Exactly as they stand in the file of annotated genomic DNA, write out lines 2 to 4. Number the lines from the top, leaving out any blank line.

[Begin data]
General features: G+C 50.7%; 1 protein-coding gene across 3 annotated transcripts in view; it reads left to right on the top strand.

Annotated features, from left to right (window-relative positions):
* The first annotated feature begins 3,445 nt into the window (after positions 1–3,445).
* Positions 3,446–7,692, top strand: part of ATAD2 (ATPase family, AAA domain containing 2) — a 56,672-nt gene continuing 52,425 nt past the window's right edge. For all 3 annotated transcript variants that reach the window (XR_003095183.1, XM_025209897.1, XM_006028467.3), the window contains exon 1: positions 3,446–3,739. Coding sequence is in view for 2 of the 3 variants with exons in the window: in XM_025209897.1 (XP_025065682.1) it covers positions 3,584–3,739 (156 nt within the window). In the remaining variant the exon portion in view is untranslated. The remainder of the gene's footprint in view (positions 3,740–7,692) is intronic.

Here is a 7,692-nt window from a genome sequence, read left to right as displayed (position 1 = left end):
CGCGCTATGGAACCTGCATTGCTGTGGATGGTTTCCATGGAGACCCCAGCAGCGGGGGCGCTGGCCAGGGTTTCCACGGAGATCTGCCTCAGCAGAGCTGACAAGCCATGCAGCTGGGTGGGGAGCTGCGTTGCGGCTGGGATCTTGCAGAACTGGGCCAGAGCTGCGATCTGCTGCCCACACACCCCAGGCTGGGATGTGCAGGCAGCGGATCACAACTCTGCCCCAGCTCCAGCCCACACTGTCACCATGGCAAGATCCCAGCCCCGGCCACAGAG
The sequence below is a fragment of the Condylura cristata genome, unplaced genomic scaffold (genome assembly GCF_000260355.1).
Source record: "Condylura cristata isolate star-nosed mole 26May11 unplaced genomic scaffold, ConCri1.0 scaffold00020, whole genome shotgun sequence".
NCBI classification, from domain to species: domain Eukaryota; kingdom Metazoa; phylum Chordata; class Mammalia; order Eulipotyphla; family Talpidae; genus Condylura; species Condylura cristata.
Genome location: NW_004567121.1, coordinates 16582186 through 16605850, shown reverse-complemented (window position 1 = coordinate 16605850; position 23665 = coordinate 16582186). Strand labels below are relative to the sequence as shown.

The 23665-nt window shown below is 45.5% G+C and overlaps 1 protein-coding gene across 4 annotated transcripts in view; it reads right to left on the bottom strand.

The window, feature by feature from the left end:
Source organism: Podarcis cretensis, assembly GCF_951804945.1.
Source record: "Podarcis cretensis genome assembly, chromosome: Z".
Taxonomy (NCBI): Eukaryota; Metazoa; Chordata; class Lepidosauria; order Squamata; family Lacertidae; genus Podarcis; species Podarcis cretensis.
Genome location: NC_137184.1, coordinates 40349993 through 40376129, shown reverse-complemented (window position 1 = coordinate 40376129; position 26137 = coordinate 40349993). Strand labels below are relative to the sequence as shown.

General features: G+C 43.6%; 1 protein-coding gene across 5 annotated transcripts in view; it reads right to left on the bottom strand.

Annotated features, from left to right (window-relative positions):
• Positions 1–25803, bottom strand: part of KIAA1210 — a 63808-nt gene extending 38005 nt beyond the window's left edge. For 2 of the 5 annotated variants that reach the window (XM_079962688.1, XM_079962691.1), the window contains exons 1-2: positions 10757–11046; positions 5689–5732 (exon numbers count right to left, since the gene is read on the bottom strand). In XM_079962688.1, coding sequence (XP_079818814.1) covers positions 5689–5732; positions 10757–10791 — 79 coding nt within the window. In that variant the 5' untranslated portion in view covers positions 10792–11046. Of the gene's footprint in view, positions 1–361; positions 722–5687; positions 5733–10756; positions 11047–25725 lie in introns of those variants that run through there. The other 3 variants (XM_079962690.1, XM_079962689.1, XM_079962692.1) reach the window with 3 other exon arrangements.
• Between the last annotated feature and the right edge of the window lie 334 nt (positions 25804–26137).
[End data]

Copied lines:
Annotated features, from left to right (window-relative positions):
* The first annotated feature begins 3,445 nt into the window (after positions 1–3,445).
* Positions 3,446–7,692, top strand: part of ATAD2 (ATPase family, AAA domain containing 2) — a 56,672-nt gene continuing 52,425 nt past the window's right edge. For all 3 annotated transcript variants that reach the window (XR_003095183.1, XM_025209897.1, XM_006028467.3), the window contains exon 1: positions 3,446–3,739. Coding sequence is in view for 2 of the 3 variants with exons in the window: in XM_025209897.1 (XP_025065682.1) it covers positions 3,584–3,739 (156 nt within the window). In the remaining variant the exon portion in view is untranslated. The remainder of the gene's footprint in view (positions 3,740–7,692) is intronic.